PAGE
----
There were concerns that the number of medals awarded on the final day of competition would mean that competitors would not be able to attend the closing ceremonies. These doubts also existed regarding whether the Spanish flag and anthem would be present during the protocol part of the ceremony, as it was not certain that the next edition would be in Barcelona, as the host city contract and some official documents had not yet been signed by the Spanish authorities. However, as a sign of goodwill and openness, the Organizing Committee of the 1992 Summer Olympics sent a delegation of observers and confirmed its intentions by sending its director of institutional relations to receive the Paralympic flag during the closing ceremony. The host-city contract for the 1992 Summer Paralympics was signed next year. Similarly to the opening ceremony, several cultural elements from its Olympic counterpart were re-presented or adapted again with some specific additions.[13]


Despite the advances, the Seoul Paralympic Games also took place with several controversies, embarrassments and polemics. The first one was about the men's goalball tournament draw which placed the teams from Iran and Israel in the same group. In the middle of protests and refusals the Iranian goalball team was disqualified for refusing to play against the Israelis in the first round. The summary elimination of the Iranian team was argued by the ICC "on the grounds that the sport was being misused for political causes, breaking its neutrality" sending the team home immediately.[5] Asghar Dadkhan, the Iranian team manager, made a formal apology pledging that all other Iranian athletes would compete with full regard to the regulations and would compete against Israel and any other nation.[5]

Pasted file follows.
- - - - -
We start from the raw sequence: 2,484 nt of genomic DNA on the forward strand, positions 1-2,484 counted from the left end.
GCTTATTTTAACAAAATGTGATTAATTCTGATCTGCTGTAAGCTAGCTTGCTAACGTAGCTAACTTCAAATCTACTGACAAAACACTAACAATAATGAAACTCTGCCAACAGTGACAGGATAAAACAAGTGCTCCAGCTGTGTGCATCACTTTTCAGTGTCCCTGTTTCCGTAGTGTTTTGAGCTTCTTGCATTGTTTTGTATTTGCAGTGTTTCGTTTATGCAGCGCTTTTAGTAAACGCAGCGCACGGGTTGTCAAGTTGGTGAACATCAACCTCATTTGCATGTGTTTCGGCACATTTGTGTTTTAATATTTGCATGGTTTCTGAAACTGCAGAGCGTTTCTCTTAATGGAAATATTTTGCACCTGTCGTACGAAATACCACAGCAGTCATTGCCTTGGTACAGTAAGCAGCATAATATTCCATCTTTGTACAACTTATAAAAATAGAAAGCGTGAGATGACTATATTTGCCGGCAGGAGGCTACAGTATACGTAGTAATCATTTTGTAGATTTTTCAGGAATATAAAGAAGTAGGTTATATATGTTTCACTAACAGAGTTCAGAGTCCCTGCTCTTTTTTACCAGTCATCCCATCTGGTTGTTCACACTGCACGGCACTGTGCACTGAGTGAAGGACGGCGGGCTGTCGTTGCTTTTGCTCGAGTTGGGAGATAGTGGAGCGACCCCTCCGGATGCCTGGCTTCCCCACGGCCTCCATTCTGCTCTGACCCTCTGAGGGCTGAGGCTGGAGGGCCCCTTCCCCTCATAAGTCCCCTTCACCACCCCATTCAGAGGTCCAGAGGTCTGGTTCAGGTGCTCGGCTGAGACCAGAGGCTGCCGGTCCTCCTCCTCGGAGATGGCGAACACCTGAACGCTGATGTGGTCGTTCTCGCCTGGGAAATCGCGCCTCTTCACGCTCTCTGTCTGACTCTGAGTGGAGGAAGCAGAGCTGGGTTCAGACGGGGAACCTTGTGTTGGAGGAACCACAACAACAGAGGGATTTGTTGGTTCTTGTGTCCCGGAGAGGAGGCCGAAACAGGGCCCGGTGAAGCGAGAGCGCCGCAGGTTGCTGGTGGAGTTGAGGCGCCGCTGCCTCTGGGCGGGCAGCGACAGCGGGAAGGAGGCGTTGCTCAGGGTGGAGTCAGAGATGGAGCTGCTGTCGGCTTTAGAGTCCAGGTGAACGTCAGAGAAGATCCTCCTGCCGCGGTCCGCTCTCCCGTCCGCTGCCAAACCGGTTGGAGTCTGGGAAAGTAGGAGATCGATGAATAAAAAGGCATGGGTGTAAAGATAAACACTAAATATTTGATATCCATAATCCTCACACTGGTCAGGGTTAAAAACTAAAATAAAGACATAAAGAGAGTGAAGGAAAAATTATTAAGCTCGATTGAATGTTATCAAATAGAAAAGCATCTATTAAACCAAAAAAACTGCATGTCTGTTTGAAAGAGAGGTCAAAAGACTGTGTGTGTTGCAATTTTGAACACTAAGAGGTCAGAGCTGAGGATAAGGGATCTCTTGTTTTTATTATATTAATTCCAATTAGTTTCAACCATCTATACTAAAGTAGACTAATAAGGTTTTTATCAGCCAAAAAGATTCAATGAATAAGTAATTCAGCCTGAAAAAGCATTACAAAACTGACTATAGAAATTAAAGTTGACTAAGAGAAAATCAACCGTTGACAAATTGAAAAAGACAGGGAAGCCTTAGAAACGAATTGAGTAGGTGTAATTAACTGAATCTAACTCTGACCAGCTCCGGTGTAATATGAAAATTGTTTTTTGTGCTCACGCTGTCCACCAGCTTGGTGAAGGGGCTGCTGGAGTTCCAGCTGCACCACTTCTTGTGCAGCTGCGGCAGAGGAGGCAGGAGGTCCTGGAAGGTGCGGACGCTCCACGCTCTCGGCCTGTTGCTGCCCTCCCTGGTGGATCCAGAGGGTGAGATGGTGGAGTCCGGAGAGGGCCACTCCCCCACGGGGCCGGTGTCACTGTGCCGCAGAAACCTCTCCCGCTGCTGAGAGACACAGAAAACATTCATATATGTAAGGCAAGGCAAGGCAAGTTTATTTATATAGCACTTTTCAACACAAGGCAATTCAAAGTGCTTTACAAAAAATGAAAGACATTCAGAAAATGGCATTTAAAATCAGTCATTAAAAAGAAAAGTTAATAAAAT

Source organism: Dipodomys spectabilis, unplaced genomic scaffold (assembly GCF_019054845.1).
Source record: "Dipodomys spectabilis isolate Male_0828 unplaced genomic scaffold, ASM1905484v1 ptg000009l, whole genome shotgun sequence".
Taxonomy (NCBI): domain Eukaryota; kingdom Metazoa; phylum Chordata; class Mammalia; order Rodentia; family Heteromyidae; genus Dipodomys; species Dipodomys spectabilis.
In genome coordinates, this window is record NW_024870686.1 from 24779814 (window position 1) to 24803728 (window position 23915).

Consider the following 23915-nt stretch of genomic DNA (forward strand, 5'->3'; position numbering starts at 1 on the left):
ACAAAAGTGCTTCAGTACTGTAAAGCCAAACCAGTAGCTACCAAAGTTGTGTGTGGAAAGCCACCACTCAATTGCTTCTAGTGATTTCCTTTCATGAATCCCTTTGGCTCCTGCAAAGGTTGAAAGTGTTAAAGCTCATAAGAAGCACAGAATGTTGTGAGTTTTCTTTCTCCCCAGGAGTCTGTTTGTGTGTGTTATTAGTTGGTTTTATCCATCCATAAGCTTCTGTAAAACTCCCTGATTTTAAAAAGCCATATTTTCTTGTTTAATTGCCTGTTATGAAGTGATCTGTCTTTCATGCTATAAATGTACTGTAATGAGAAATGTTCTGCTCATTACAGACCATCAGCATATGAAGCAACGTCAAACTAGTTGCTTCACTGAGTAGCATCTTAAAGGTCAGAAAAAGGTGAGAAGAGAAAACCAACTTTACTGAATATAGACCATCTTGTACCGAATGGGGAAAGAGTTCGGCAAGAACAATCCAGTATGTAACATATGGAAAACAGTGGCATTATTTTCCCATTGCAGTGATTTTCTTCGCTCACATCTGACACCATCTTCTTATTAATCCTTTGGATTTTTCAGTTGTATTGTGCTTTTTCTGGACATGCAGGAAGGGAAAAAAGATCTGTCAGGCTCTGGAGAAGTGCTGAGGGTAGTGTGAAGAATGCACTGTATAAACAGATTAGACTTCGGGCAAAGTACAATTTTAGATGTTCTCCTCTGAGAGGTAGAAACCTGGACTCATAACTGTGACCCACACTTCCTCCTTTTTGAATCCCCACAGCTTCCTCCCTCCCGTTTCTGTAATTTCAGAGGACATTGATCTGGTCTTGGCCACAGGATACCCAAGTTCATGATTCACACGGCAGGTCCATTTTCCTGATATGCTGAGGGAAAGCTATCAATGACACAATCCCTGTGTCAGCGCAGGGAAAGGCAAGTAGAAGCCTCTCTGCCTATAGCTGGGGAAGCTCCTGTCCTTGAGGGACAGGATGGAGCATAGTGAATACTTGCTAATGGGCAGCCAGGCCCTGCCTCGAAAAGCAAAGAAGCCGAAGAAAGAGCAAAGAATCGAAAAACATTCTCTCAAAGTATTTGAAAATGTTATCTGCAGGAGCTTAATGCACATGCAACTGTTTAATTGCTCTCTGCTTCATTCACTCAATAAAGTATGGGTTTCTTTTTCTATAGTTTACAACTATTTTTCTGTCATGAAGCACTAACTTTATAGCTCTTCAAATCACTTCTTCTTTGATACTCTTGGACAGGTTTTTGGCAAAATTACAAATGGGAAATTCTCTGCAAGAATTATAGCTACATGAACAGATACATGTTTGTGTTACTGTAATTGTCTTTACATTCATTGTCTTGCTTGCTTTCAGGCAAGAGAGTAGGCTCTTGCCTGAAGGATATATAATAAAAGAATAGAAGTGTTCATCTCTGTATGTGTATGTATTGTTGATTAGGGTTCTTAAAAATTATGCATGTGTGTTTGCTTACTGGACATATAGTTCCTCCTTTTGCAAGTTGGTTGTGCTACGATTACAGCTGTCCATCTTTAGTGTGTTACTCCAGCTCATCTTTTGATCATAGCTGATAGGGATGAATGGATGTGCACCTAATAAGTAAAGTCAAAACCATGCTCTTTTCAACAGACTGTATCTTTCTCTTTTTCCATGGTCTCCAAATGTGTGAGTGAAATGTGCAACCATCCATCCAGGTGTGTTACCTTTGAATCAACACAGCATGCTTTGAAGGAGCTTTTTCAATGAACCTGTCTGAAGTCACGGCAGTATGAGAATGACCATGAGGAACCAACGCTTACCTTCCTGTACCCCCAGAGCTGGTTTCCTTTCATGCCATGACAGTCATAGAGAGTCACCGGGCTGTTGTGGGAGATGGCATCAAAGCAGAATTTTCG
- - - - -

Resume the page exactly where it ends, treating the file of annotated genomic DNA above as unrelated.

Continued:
Due to logistic problems, the Libyan delegation arrived in Seoul during the Games; the ICC rules did not allow this situation. Their athletes could not register for the events or stay in the Paralympic Village. They had entered South Korea without having gone through the usual entry procedures.[5] The SEPOC urged the ICC to accept the Libyan team; soon after, they reached a compromise, permitting the athletes and delegates to participate as observers and compete in the marathon events. However, they would not have any medal or official result nor be officially recognized at the Closing Ceremony.[5]

Another embarrassing moment happened at the athletics slalom event: some athletes were given medals at the end of the first round. Later, officials realized that the medals should not have been awarded until after the second round of competition. The slalom events are dropped from the Paralympics since than.[14]


The games consisted of events in seventeen sports, including one demonstration sport, but the medals count for the official medal list. Powerlifting and weightlifting were considered to be a single sport.[15]



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Medal table

Main article: 1988 Summer Paralympics medal table

The top ten listed NOCs by the number of gold medals are listed below. The host nation, South Korea, is highlighted.

1 United States919088269
2 West Germany766552193
3 Great Britain656554184
4 Canada554255152
5 France464450140
6 Sweden423823103
7 South Korea*40351994
8 Netherlands30242983
9 Australia23343895
10 Poland23253381
Totals (10 entries)4914624411394

Participating delegations